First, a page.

This section describes the file formats for the different kinds of data files that can be read or saved using xrk. Most users will not need this information right away, but it is useful in the following situations.
The table below summarizes the four different classes of data files associated with xrk. Specifically, the last column in the table shows what values are contained in each file.
The tutorial contains examples of reading and saving these data files.
Before describing each of the file formats in detail, we introduce some helpful notation.
Note that the convention is for subscripts to start at 0 rather than 1. This is to keep the notation in this section consistent with that in the program.
These files contain the npar values of the model parameters and have the extension .par by default. The file format is as follows. The first line contains the value of npar. The second line contains the value of . The next line contains the value of , and so on, up to , as shown below.
If npar doesn't match the number of parameters in the current model, a warning dialog appears and the parameter values are not changed. The program also checks to make sure that the correct number of values are read from the file. If this doesn't happen, a warning dialog appears and the parameter values are not changed.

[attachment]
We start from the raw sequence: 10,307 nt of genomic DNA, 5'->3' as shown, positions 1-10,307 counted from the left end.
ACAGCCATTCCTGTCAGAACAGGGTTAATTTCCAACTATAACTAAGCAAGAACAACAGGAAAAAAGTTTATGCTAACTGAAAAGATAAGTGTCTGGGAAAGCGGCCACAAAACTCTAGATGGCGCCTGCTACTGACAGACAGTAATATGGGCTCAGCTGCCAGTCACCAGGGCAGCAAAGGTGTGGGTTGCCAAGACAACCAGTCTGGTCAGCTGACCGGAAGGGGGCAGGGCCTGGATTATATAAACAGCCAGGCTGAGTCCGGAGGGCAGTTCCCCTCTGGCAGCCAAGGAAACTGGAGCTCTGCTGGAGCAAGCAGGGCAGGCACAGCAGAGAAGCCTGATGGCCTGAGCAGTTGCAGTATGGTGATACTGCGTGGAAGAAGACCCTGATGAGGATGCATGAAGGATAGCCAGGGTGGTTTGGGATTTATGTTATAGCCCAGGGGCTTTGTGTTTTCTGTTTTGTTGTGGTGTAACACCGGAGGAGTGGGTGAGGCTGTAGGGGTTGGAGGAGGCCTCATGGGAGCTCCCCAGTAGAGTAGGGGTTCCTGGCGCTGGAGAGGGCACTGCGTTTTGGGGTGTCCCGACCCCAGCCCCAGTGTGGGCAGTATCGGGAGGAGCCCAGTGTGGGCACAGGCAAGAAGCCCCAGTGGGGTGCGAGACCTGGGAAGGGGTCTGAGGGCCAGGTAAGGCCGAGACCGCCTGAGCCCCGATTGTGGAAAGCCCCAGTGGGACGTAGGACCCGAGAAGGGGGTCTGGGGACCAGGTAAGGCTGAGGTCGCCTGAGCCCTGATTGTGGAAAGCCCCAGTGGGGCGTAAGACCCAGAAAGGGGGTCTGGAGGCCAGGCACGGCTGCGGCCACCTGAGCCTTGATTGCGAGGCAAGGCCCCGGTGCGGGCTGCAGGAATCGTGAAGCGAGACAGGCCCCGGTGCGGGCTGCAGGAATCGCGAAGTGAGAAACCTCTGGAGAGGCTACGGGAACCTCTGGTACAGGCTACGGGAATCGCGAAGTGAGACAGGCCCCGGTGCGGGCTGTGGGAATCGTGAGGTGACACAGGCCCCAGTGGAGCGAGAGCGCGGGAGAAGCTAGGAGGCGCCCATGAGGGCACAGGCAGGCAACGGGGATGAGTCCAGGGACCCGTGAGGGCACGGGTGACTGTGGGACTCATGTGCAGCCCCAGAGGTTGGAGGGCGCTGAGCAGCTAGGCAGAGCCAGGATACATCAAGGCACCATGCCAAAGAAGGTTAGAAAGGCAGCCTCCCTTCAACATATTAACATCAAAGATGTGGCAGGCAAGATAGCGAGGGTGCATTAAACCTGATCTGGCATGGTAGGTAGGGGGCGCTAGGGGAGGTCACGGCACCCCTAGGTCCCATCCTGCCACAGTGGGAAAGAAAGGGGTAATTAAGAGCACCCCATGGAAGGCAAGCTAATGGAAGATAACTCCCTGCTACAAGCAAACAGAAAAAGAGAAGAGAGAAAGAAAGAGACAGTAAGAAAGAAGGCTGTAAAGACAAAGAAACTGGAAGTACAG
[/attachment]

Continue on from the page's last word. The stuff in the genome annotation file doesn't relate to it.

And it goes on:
As the name implies, these files contain a complete set of parameter values and initial conditions. By default, these files have the extension .set. The file format is that obtained by adding the initial conditions to a parameter file, as shown schematically below.
The program checks that npar and N match the current model. It also checks that the correct number of parameter values and intial conditions are read in. If any of these checks fail, a warning dialog appears and the parameter values and initial conditions are not changed.
Snapshot files contain a sequence of values at equally spaced time intervals. These files are output only and cannot be read into xrk. They are intended for use with a separate plotting program to produce two-dimensional plots of . Suppose that there are L+1 equally spaced values of time, , k=0, L. Then a snapshot file consists of L+1 lines of values of separated by blank lines. For the sake of convenience, each line also contains the time value . The file format is shown schematically below,
By convention, .